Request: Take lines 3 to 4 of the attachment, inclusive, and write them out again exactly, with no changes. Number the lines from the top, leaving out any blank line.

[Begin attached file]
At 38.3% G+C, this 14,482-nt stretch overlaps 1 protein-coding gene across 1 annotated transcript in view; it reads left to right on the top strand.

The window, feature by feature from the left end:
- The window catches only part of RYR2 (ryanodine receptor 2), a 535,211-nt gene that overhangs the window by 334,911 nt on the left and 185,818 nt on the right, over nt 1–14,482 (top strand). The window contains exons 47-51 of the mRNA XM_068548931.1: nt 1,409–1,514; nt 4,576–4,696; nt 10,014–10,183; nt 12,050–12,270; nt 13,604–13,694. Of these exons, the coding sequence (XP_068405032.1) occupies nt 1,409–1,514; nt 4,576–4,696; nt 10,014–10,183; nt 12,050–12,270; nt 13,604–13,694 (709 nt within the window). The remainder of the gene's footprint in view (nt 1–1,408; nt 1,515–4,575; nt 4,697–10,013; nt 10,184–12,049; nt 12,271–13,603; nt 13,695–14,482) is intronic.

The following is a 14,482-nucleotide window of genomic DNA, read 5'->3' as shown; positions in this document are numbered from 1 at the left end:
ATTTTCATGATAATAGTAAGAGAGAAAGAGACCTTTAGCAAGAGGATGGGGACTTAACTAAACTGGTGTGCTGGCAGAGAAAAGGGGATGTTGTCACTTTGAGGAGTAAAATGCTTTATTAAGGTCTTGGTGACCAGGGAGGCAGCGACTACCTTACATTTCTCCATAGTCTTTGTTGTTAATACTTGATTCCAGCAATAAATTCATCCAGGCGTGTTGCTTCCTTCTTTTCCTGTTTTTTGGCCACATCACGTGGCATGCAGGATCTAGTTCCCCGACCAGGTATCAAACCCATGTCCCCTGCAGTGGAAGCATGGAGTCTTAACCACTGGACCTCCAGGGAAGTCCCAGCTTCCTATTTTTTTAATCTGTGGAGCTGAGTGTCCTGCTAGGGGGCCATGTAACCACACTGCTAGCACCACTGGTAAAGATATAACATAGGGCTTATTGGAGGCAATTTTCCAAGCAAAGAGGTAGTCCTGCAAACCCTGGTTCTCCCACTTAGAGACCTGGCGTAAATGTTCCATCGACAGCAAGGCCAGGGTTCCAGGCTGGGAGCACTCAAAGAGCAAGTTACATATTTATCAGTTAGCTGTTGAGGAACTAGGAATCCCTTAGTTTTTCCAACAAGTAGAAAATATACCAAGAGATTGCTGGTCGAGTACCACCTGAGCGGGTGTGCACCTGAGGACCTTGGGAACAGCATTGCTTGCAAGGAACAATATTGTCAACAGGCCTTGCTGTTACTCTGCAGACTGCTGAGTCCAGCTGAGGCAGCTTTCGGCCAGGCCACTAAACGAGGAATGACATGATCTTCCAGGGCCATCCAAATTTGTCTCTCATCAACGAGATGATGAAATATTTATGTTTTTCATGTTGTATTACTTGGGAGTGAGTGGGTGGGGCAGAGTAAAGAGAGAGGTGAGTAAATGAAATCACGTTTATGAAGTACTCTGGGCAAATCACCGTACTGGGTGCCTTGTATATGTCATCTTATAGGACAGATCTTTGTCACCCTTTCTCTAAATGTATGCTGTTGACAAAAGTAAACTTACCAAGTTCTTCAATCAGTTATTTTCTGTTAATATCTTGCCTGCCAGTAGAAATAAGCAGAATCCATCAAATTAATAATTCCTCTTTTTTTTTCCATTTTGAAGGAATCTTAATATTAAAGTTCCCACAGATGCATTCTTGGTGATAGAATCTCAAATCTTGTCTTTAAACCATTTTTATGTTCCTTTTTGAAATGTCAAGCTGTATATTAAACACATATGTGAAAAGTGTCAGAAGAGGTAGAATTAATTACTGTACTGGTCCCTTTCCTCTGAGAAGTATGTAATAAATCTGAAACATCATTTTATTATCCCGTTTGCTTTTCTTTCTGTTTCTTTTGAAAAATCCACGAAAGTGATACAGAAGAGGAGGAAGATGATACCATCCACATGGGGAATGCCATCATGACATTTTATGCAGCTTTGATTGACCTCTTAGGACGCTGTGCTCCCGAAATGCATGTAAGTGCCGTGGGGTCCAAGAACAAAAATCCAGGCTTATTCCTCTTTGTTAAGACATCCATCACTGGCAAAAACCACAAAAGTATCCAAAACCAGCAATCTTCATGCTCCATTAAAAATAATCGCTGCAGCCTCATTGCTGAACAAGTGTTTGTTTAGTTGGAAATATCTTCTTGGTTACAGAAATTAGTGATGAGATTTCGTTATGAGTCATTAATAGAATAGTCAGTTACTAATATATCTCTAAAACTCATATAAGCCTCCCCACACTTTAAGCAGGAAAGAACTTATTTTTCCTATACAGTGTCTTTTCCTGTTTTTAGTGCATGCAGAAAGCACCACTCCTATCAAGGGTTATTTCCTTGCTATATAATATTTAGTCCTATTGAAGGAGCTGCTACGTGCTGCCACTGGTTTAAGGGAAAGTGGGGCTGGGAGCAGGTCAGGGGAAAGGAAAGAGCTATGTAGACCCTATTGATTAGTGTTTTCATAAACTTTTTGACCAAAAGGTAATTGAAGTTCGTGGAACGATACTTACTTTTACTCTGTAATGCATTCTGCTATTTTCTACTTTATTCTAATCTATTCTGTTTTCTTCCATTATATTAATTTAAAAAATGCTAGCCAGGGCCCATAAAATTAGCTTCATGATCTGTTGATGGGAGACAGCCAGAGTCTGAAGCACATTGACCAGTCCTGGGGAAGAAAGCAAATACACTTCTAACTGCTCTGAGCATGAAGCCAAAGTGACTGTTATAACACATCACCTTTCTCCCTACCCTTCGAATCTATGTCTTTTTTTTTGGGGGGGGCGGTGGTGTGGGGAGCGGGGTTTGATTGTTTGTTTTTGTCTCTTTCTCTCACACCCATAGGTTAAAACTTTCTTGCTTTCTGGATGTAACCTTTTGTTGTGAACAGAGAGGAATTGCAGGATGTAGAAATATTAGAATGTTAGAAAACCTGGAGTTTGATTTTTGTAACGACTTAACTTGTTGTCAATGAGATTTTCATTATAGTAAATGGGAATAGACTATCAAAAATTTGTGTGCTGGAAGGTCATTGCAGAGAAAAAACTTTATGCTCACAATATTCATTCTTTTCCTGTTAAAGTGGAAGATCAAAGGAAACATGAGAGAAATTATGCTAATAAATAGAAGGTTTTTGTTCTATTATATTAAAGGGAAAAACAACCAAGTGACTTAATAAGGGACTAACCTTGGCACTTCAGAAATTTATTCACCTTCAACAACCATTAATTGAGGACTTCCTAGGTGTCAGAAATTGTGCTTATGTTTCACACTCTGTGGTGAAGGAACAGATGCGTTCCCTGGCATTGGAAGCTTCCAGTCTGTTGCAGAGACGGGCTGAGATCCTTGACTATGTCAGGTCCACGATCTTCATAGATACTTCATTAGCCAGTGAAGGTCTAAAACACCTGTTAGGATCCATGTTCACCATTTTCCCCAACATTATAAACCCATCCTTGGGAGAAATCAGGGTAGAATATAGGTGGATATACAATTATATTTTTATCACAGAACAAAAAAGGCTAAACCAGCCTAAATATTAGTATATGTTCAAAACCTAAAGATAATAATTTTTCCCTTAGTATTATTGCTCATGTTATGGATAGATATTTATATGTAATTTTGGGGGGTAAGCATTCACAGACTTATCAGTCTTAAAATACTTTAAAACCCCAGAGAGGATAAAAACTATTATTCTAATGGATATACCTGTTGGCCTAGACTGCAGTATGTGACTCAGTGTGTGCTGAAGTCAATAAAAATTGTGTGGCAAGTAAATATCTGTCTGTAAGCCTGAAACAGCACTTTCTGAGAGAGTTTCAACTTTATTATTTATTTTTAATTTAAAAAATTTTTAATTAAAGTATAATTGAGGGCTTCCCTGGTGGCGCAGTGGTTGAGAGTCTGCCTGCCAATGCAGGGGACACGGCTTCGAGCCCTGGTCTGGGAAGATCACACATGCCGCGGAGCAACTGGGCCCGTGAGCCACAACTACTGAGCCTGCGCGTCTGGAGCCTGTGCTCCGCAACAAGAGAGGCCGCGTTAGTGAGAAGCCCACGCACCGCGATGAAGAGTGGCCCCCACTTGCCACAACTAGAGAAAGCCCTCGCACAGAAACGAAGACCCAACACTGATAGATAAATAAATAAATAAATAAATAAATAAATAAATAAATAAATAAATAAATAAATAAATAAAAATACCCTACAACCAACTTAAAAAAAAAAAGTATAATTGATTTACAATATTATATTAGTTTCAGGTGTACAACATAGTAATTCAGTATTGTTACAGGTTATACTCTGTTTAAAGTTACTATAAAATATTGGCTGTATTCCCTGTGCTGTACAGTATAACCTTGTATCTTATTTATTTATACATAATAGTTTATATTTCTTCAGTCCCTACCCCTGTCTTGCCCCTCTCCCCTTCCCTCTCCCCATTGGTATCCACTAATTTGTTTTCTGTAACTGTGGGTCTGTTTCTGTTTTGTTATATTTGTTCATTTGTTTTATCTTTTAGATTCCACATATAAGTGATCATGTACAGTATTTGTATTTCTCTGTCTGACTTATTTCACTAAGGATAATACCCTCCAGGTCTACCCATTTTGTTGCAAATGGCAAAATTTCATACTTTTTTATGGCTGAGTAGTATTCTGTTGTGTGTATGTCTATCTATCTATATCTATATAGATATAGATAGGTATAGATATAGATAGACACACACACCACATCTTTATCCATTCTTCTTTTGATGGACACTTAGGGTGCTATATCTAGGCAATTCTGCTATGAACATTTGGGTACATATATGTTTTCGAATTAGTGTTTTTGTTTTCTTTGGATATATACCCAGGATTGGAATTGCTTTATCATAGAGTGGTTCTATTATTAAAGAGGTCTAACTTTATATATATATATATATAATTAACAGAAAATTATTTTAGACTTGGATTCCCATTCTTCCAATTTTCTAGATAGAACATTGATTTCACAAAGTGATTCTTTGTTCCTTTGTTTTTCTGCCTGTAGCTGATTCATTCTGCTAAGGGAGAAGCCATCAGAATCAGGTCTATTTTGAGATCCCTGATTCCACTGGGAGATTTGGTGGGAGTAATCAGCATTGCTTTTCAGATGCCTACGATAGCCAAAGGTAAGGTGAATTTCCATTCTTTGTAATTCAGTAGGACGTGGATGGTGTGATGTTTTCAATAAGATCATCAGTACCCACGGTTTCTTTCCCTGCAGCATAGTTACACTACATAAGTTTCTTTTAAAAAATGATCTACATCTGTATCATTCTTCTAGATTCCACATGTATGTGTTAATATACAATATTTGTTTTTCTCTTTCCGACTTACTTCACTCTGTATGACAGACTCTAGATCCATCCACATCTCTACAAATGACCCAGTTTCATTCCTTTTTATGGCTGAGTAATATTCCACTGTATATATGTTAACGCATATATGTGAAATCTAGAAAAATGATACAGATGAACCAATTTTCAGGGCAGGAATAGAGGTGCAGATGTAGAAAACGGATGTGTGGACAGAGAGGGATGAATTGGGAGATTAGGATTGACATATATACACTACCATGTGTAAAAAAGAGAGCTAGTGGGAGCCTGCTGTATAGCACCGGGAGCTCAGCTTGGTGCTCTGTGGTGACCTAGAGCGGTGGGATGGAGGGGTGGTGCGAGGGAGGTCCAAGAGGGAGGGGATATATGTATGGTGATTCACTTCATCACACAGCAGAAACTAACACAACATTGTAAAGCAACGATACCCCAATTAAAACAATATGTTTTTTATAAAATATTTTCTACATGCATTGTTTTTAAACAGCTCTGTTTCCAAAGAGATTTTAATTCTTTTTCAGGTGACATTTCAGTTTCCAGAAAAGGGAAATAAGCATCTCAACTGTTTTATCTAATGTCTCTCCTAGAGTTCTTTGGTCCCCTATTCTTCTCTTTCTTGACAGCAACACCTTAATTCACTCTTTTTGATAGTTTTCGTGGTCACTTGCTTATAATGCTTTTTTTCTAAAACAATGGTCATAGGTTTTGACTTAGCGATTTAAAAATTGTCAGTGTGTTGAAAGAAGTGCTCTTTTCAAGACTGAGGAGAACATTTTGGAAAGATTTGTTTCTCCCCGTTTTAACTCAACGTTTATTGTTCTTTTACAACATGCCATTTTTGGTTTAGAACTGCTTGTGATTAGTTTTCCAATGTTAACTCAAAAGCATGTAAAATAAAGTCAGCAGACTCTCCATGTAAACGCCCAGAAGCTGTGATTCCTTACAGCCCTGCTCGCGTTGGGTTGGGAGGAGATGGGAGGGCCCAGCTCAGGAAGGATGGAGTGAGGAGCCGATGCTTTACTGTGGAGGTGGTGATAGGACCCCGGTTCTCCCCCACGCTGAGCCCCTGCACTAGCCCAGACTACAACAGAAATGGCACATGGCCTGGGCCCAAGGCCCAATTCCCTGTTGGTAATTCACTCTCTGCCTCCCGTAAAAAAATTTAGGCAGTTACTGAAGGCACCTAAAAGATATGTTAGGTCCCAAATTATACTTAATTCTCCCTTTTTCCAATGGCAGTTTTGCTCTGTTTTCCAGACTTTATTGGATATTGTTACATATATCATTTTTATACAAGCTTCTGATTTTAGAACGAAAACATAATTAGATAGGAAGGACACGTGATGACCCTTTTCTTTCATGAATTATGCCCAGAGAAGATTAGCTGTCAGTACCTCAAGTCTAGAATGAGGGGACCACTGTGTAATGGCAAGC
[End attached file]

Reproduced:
- The window catches only part of RYR2 (ryanodine receptor 2), a 535,211-nt gene that overhangs the window by 334,911 nt on the left and 185,818 nt on the right, over nt 1–14,482 (top strand). The window contains exons 47-51 of the mRNA XM_068548931.1: nt 1,409–1,514; nt 4,576–4,696; nt 10,014–10,183; nt 12,050–12,270; nt 13,604–13,694. Of these exons, the coding sequence (XP_068405032.1) occupies nt 1,409–1,514; nt 4,576–4,696; nt 10,014–10,183; nt 12,050–12,270; nt 13,604–13,694 (709 nt within the window). The remainder of the gene's footprint in view (nt 1–1,408; nt 1,515–4,575; nt 4,697–10,013; nt 10,184–12,049; nt 12,271–13,603; nt 13,695–14,482) is intronic.

The following is a 14,482-nucleotide window of genomic DNA, read 5'->3' as shown; positions in this document are numbered from 1 at the left end: